1) North Korea says it has halted an investigation into missing Japanese nationals, including those who were abducted by the North
2) Japan’s government says it will consider on a case-by-case basis whether to grant entry to North Korean women’s soccer team for the Olympic qualifiers in Osaka.
3) The Japanese city of Sendai is to open a museum that preserves memories of the city as it stood before the earthquake and tsunami hit the area nearly 5 years ago.
4) People across Japan held events and rallies on Thursday to support or oppose a national holiday honoring the country’s founding.
February 11th is Japan’s National Foundation Day. Before the end of World War Two, it was celebrated as the day the legendary first emperor ascended the throne. Critics say the holiday was used before the war to promote nationalism and militarism.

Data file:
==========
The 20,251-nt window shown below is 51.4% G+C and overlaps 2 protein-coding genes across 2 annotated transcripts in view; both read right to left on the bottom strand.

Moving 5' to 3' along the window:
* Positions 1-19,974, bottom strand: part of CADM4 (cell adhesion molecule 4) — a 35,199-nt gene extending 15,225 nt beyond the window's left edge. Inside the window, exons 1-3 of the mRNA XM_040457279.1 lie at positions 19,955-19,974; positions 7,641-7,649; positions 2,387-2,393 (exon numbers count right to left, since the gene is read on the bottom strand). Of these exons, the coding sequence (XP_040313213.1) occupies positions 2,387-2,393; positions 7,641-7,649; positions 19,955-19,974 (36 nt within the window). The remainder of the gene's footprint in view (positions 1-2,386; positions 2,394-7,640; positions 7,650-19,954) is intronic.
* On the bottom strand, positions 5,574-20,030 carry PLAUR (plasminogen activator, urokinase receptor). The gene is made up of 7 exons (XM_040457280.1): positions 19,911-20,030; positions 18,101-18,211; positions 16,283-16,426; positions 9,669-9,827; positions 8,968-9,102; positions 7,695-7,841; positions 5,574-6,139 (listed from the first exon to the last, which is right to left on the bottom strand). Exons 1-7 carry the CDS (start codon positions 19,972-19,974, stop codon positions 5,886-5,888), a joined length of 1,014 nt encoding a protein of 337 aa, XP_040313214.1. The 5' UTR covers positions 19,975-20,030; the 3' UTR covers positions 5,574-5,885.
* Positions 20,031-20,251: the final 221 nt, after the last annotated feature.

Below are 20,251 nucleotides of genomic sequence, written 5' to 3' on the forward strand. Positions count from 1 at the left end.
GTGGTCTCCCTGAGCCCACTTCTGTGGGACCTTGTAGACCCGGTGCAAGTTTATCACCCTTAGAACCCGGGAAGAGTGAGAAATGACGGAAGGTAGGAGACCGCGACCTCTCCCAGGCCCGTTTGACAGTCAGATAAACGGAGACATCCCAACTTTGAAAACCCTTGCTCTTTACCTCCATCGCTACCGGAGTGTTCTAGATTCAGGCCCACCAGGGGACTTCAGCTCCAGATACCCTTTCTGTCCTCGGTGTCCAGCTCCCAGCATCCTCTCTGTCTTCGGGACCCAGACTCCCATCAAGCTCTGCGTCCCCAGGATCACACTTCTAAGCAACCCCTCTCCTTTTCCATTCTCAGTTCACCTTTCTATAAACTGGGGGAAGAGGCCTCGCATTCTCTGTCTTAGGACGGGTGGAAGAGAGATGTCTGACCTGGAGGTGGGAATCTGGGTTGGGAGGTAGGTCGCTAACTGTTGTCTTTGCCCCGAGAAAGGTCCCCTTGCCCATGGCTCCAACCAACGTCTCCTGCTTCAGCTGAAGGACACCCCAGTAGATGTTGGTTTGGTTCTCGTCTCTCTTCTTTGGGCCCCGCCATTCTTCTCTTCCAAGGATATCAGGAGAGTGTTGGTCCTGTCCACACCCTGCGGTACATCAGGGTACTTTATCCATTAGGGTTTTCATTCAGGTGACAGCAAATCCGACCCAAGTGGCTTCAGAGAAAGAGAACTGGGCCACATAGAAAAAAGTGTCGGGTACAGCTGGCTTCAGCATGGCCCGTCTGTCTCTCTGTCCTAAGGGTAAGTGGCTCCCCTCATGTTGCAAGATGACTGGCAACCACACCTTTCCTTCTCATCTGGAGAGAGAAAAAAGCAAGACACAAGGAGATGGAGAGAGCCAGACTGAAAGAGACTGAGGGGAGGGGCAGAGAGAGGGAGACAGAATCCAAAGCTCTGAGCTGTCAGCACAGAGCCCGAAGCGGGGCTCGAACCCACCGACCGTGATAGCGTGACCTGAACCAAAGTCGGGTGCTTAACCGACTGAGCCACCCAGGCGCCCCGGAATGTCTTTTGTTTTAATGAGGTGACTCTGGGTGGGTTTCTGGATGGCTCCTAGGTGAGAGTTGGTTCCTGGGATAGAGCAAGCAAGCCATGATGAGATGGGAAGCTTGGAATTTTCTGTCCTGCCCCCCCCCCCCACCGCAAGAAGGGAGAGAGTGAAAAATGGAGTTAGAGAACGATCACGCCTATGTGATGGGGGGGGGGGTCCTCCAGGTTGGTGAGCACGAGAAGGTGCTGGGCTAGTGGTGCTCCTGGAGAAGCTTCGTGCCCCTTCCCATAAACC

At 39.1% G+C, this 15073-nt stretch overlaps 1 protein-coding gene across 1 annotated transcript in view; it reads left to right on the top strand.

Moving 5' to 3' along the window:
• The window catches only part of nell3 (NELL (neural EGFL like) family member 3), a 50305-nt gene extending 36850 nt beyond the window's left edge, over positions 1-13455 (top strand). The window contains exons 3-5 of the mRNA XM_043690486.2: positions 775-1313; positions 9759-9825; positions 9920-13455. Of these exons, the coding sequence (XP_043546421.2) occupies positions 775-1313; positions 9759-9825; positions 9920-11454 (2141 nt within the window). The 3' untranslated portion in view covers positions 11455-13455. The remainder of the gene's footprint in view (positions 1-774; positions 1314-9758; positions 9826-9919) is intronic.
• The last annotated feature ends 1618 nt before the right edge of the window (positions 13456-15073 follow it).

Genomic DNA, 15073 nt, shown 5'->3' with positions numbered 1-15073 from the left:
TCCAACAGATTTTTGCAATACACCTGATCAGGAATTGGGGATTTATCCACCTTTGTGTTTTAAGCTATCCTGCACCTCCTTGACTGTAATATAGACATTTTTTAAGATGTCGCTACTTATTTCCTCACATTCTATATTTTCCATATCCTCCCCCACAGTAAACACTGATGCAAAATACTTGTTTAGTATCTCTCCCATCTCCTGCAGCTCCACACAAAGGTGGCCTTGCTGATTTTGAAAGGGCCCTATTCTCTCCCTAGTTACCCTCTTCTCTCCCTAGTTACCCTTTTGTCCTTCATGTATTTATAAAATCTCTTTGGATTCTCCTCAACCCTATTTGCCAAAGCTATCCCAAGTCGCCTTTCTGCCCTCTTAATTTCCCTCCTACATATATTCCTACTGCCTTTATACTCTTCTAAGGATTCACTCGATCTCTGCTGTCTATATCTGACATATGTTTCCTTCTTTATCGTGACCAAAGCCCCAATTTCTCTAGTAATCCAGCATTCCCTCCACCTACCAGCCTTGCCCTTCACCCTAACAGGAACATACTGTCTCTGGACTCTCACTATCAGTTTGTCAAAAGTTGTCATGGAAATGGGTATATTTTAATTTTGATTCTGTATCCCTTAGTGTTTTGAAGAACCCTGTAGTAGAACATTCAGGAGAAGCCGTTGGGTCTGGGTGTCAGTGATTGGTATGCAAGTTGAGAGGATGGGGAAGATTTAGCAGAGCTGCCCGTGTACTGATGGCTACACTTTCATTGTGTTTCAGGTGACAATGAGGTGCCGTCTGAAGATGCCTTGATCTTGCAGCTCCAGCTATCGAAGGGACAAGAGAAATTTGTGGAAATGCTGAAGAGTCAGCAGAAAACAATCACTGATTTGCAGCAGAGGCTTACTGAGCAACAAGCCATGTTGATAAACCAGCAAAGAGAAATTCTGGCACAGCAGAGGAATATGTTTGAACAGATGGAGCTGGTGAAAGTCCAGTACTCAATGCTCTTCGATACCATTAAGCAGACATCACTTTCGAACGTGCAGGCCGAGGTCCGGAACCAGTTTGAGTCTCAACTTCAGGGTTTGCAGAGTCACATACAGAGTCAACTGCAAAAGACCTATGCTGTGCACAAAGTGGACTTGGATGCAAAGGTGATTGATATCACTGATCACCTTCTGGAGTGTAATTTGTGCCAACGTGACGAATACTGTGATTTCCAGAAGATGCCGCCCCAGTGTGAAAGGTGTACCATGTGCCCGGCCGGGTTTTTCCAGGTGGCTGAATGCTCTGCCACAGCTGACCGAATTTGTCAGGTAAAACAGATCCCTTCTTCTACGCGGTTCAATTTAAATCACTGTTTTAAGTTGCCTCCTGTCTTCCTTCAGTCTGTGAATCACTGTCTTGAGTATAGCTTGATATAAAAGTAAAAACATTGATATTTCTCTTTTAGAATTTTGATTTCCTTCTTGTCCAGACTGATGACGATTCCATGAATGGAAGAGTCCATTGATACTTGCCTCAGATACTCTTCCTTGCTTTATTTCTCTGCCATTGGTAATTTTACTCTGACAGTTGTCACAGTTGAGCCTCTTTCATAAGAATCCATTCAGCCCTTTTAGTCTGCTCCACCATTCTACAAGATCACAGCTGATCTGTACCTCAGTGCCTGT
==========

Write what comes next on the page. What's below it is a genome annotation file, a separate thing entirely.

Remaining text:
5) Finance Minister Taro Aso says the government will respond appropriately to the rapid appreciation of the yen against the dollar.
Aso told reporters on Friday that there have been volatile moves on foreign exchange markets.
6) Police in the Caribbean nation of Trinidad and Tobago are investigating the suspected murder of a Japanese woman musician.
Police and officials at the Japanese embassy say 30-year-old Asami Nagakiya was found dead under a tree in a park in the capital, Port of Spain, on Wednesday morning local time. They suspect Nagakiya was strangled.
7) A Britain-based group that observes the Syrian civil war says the Islamic State militant group has been deploying local children as fighters on the front lines after a month of training.
Syrian Observatory for Human Rights says about 100 children are among the roughly 450 people who completed training for new fighters last week.